How to Raise HDL Naturally and Lower Risk for Heart Disease.
5 Ways to Raise Your HDL-Cholesterol Naturally
HDL, an abbreviation for high-density lipoprotein, is often referred to as the “good cholesterol,” since higher levels are associated with a lower risk of cardiovascular disease. This is in contrast to LDL, the so-called “bad cholesterol,” a different form that may play a role in causing heart disease. These terms actually refer to the lipoproteins that carry cholesterol through the body rather than the cholesterol molecule itself.
The reason we care about and measure HDL is that higher levels are associated with a lower risk of developing heart disease. One way in which HDL cholesterol may reduce the risk of cardiovascular disease is by removing cholesterol from the inner walls of arteries, blood vessels that carry blood. Once HDL picks up cholesterol from the arterial wall, it carries it to the liver where it can be broken down and eliminated. Plus, research suggests that HDL cholesterol may also have antioxidant and anti-inflammatory effects that help protect against cardiovascular disease.
Therefore, HDL plays a useful function in the human body. It helps clear cholesterol from the walls of arteries and keeps them healthy. Therefore, it is desirable to have a high ratio of HDL cholesterol relative to LDL cholesterol. Your physician can check these values with a blood test to see where you stand. If you find your HDL cholesterol is low, are there ways to raise it naturally? Here’s what science shows may help.
If you’re carrying extra pounds of body weight, losing the excess weight may boost your HDL-cholesterol level, but the effects are modest. On average, you can raise your HDL level by about 13 percent through weight loss alone. But losing weight has other heart health benefits as well. Body fat produces inflammatory compounds that may contribute to cardiovascular disease. Recent research suggests inflammation can damage the inner walls of arteries and increase the risk of a heart attack or stroke.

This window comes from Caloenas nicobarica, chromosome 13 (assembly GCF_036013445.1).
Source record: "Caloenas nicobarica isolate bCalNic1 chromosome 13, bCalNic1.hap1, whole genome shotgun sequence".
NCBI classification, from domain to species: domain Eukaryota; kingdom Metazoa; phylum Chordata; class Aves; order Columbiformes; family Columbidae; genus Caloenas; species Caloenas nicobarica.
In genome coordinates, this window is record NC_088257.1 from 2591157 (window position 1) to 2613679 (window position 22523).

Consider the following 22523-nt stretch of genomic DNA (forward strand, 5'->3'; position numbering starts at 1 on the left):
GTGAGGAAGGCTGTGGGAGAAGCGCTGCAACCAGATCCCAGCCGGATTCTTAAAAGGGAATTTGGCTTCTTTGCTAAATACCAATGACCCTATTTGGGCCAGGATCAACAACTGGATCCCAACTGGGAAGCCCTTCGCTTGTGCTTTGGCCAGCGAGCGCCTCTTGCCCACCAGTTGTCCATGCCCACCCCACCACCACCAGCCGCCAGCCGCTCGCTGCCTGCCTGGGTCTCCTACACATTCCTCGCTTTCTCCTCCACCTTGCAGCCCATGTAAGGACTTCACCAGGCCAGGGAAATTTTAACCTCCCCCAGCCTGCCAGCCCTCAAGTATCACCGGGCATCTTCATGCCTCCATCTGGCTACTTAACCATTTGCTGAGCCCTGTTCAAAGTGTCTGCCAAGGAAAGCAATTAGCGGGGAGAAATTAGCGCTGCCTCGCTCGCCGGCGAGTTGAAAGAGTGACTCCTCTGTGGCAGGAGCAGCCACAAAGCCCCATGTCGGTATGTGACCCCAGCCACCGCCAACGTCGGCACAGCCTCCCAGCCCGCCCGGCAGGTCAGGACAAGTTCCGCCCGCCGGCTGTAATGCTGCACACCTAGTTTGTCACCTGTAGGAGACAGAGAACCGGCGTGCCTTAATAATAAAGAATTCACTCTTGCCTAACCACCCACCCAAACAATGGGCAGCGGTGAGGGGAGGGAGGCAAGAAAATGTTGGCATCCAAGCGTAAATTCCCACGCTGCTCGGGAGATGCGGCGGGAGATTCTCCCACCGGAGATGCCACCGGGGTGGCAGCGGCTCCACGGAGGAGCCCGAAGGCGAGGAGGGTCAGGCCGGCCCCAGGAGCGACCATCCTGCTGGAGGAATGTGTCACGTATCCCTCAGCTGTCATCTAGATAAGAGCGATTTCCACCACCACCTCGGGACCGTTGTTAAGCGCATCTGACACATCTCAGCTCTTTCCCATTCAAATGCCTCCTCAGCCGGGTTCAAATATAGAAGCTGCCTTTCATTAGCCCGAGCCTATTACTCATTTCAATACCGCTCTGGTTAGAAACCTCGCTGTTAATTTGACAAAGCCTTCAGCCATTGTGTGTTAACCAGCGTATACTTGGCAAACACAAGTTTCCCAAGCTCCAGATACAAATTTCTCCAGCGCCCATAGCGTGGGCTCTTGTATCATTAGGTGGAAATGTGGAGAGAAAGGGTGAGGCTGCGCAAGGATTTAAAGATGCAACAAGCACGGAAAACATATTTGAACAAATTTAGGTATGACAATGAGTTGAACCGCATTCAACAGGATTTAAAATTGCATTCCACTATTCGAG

Exercise is a natural HDL booster. However, the greatest increase in HDL cholesterol comes from high-intensity exercise. In one study, 12 weeks of high-intensity exercise was linked with a 10 percent increase in HDL cholesterol in men. However, another group who did low-intensity exercise only experienced a boost in HDL of around 2 percent. So, taking a slow walk through the park is unlikely to boost your HDL by much, but taking part in vigorous activities on a regular basis likely will. Duration of exercise may be a factor too. One study found that the increase in HDL was proportional to how many weekly miles runners ran. The bottom line? Move more vigorously and do it more often!
Chuck the Bad Habits
If you’re a smoker, quit. Research shows smokers who kick the habit experience a modest increase in HDL cholesterol of around 6 percent. This occurs despite limited changes in LDL cholesterol. Smoking is risky to heart health for other reasons too. It constricts blood vessels and increases the workload on the heart. Smoking also raises blood pressure and has an inflammatory effect on blood vessels. Over time, smoking damages blood vessels throughout the body.